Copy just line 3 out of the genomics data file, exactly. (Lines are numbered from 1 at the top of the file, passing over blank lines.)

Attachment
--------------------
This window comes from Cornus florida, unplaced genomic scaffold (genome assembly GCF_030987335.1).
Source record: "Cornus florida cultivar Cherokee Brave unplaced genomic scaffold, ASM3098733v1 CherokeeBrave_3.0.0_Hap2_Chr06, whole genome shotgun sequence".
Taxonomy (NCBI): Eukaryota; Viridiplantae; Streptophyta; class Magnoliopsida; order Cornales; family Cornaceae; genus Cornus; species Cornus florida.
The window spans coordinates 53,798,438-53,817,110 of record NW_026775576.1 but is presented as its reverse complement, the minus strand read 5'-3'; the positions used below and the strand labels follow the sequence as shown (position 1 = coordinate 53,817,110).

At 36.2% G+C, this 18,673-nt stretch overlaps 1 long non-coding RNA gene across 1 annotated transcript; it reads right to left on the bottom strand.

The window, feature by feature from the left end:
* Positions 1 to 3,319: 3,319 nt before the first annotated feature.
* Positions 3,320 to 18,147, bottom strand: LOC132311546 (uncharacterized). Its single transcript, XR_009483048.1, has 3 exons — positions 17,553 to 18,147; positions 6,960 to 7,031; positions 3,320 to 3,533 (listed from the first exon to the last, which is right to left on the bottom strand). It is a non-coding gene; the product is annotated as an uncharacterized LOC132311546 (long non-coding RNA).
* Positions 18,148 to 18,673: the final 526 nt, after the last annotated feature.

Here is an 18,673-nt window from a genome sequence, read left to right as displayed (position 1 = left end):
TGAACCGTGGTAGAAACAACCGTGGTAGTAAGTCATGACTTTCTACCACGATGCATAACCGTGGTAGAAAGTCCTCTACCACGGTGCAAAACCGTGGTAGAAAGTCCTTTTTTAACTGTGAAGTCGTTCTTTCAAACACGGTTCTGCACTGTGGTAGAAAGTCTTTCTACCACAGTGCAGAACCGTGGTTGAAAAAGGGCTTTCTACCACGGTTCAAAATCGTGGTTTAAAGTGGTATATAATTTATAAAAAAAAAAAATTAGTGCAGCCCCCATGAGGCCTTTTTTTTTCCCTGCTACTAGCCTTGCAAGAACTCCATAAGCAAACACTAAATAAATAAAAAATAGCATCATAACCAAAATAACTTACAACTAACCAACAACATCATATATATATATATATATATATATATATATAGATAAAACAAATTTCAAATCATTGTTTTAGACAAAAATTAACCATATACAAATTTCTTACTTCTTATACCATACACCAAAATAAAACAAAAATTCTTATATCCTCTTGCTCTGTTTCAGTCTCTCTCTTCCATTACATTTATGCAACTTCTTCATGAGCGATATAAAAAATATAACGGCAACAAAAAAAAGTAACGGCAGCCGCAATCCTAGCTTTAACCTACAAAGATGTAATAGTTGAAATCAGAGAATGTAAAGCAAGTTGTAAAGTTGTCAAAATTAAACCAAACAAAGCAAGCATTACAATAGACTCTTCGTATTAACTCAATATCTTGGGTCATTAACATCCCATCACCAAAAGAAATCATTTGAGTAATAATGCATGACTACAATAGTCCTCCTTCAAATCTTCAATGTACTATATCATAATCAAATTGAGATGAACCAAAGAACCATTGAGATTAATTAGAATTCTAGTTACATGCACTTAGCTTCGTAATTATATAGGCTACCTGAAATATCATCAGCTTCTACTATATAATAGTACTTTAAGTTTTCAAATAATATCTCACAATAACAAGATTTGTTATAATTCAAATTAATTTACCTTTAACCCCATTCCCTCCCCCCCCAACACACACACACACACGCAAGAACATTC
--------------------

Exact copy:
Taxonomy (NCBI): Eukaryota; Viridiplantae; Streptophyta; class Magnoliopsida; order Cornales; family Cornaceae; genus Cornus; species Cornus florida.